Few things are as American as the family road-trip. Since the invention of the automobile in the early 1900’s and the subsequent expansion of the interstate road system in the 1930’s, thousands of family travelers have set out each year on the open road seeking new and exciting places to visit. Not long after people flocked to the new roads, road-side attractions popped up along them as eager entrepreneurs looked for ways to separate passing motorists with some of their money. Hence, a new American cultural institution was born.
Some of these road-side attractions are educational, some are interesting, some are bewildering, and some are just bizarre. No matter what, they are usually worth a quick stop while you stretch your legs and get something to eat or drink before you head back on the road. If nothing else, they make for some humorous stories when you get back. Oregon has many! One of the best is the Oregon Vortex in Gold Hill, Oregon.
The Oregon Vortex is billed as “a glimpse of a strange world where the improbable is the commonplace and everyday physical facts are reversed.” Hmm, sounds intriguing! But, what is it really? This is one of those things that are best seen for yourself than explained. Essentially, it is a small area about 2 acres in size with a steam running through it and an old partially collapsed miner’s cabin (and obligatory gift shop). OK, big deal. What makes it worth a stop and $12.50 for adults and $9.00 for children under 12?
Tip: The Vortex takes about 1 hour to fully see, so plan another event for the day too, like Ashland or covered bridge spotting.
According to the expert docents, the site is the center of a spherical gravitational anomaly where light is warped inside the vortex so that normal visual perceptions are skewed. People appear to shrink and grow in height relative to each other and their surroundings depending on where they stand in the vortex. This phenomenon is very pronounced in some of the demonstrations by the docents. Balls roll uphill and brooms balance on their ends. The affects really mess with your mind!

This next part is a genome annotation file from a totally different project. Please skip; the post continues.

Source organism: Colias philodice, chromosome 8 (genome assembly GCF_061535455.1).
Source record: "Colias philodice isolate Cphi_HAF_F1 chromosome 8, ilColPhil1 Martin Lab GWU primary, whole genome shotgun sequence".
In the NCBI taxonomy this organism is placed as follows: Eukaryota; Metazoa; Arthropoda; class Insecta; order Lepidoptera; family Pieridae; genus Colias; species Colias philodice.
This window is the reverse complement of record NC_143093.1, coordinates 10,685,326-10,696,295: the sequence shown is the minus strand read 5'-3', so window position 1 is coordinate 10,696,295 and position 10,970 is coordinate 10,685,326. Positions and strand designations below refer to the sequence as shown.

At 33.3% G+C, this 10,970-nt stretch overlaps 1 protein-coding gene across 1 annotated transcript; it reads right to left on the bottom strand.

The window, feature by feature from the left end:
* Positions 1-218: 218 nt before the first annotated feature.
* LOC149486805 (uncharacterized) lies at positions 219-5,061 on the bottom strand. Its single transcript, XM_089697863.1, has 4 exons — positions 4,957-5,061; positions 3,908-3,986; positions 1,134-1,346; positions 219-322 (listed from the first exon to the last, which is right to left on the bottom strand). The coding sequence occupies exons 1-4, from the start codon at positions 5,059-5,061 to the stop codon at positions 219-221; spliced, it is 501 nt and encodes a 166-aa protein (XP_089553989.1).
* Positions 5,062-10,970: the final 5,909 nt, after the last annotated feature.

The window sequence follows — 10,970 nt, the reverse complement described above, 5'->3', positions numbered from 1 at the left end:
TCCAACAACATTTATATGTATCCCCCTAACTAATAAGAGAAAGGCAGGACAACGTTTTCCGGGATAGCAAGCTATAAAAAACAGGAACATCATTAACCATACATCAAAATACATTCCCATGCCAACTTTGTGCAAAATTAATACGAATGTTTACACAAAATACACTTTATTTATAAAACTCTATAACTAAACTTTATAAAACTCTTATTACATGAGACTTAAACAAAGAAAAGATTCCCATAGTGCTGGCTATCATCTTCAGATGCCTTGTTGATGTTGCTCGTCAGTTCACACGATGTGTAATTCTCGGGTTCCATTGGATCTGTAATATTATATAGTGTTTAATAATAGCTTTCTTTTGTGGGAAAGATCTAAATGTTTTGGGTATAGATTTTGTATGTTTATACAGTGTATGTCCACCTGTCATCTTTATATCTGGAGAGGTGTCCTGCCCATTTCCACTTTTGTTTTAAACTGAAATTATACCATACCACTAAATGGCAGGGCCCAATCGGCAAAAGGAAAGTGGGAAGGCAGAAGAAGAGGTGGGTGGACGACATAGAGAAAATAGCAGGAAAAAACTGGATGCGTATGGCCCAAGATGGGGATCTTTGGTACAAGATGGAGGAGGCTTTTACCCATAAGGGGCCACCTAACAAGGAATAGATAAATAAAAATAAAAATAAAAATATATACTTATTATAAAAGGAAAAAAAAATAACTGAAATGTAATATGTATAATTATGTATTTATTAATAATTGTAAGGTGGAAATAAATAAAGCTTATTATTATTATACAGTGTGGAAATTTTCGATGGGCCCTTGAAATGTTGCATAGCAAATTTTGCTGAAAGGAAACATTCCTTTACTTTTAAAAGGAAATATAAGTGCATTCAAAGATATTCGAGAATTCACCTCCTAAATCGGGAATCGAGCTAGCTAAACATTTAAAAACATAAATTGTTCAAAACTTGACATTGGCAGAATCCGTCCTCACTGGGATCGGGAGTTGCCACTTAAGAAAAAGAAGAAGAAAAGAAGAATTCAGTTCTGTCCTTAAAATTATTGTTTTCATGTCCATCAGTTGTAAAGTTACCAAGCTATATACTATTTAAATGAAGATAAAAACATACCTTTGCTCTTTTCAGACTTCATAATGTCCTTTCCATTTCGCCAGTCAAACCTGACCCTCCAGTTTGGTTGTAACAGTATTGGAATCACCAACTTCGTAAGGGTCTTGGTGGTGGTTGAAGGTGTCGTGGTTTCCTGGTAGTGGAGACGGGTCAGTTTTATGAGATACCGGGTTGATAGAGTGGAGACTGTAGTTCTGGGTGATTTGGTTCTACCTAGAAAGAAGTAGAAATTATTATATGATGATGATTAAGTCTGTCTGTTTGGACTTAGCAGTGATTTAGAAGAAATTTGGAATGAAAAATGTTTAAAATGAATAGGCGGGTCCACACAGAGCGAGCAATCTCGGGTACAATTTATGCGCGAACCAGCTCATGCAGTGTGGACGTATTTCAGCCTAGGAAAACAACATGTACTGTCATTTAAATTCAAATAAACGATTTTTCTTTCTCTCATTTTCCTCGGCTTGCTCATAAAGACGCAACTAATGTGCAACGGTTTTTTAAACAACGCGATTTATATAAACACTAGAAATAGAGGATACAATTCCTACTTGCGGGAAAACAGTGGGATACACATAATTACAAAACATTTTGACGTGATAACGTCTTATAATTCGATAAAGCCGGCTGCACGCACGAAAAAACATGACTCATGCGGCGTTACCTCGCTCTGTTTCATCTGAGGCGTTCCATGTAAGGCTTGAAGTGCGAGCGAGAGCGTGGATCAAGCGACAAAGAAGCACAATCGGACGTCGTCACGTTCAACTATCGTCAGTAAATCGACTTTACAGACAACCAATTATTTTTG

“The House of Mystery itself was originally an assay office and later used for tool storage, built by the Old Grey Eagle Mining Company in 1904. But the history of the surrounding area, The Oregon Vortex, goes way back to the time of the Native Americans. Their horses would not come into the affected area, so they wouldn’t. The Native Americans called the area the “”Forbidden Ground””, a place to be shunned. Many years before The House of Mystery was built it was noted that unusual conditions existed there. But it was not until well into the 20th century that any effort was made toward a scientific analysis of the disturbance. John Litster was a geologist, mining engineer, and physicist. He developed the area in the early 1920’s and opened it to the public in 1930. He conducted thousands of experiments within the Vortex until his death in 1959. He was born in Alva, Scotland on April 30, 1886, son of a British Foreign Diplomat.” -The Oregon Vortex
Tip: There is no food or drink for sale at or near the Vortex, so plan on bringing your own.
My wife and I being science people, tried to find the magician’s trick to all of these crazy happenings. I think we had more fun trying to figure things out then actually being awed by the attractions. Both of our boys were pretty skeptical too. I guess we have influenced them a little. Despite our combined efforts, we were unable to debunk some of the events we saw. So, the Oregon Vortex still holds some of its mysteries! Maybe you can help us solve them?
Next week in our family travels, we will tell you all about winery hoping in Oregon!